On September 20, 2012, President Obama nominated Jackson to serve as a judge for the United States District Court for the District of Columbia, to the seat vacated by Judge Henry H. Kennedy Jr. who retired on November 18, 2011.[14] On January 2, 2013, her nomination was returned to the President, due to the sine die adjournment of the Senate. On January 3, 2013, she was renominated to the same office. On February 14, 2013, her nomination was reported to the full Senate by voice vote of the Senate Judiciary Committee.[15] She was confirmed by voice vote on the legislative day of March 22, 2013. She received her commission on March 26, 2013.[10]

Notable rulingsEdit

On November 25, 2019, Jackson issued an important ruling in Committee on the Judiciary of the U.S. House of Representatives v. McGahn, a case in which the Committee on the Judiciary sued Don McGahn, former White House Counsel for the Trump administration, to compel him to comply with the Committee's subpoena to appear at a hearing on its impeachment inquiry about issues of alleged obstruction of justice by the Trump administration. McGahn declined to comply with the subpoena after President Trump, relying on a legal theory of executive testimonial immunity from the Obama era, ordered McGahn not to testify. In a lengthy opinion, Jackson ruled in favor of the House Committee, holding that senior-level presidential aides "who have been subpoenaed for testimony by an authorized committee of Congress must appear for testimony in response to that subpoena," even if the President orders them not to.[16] Jackson rejected the Trump administration's assertion of executive testimonial immunity, holding that "with respect to senior-level presidential aides, absolute immunity from compelled congressional process simply does not exist."[17] According to Jackson, this conclusion was "inescapable precisely because compulsory appearance by dint of a subpoena is a legal construct, not a political one, and per the Constitution, no one is above the law."[18][19][20] The ruling has been appealed by the Department of Justice.[21]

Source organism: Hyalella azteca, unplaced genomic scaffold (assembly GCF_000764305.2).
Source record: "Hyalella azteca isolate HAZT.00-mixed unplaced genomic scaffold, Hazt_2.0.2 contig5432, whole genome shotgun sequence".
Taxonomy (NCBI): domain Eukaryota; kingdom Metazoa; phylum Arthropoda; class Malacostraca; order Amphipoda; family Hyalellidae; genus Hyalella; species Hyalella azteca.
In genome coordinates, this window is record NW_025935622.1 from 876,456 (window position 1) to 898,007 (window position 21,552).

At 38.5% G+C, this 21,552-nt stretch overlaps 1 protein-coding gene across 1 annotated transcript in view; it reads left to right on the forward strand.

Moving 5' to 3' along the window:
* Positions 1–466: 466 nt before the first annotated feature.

Possible appointment to the U.S. Supreme CourtEdit

On February 26, 2016, the National Law Journal reported that Obama administration officials were vetting Jackson as a potential nominee to the U.S. Supreme Court by President Barack Obama.[22] In March 2016, the Washington Post[23] and the Associated Press[24] confirmed that information, and Reuters reported that Jackson was one of five candidates interviewed as a potential nominee for the Supreme Court vacancy.[25]


In 1996, Jackson married surgeon Patrick G. Jackson.[26] They have two daughters. Jackson is related by marriage to former U.S. House Speaker Paul Ryan.[26][27] Her husband is the twin brother of Ryan's brother-in-law.[27]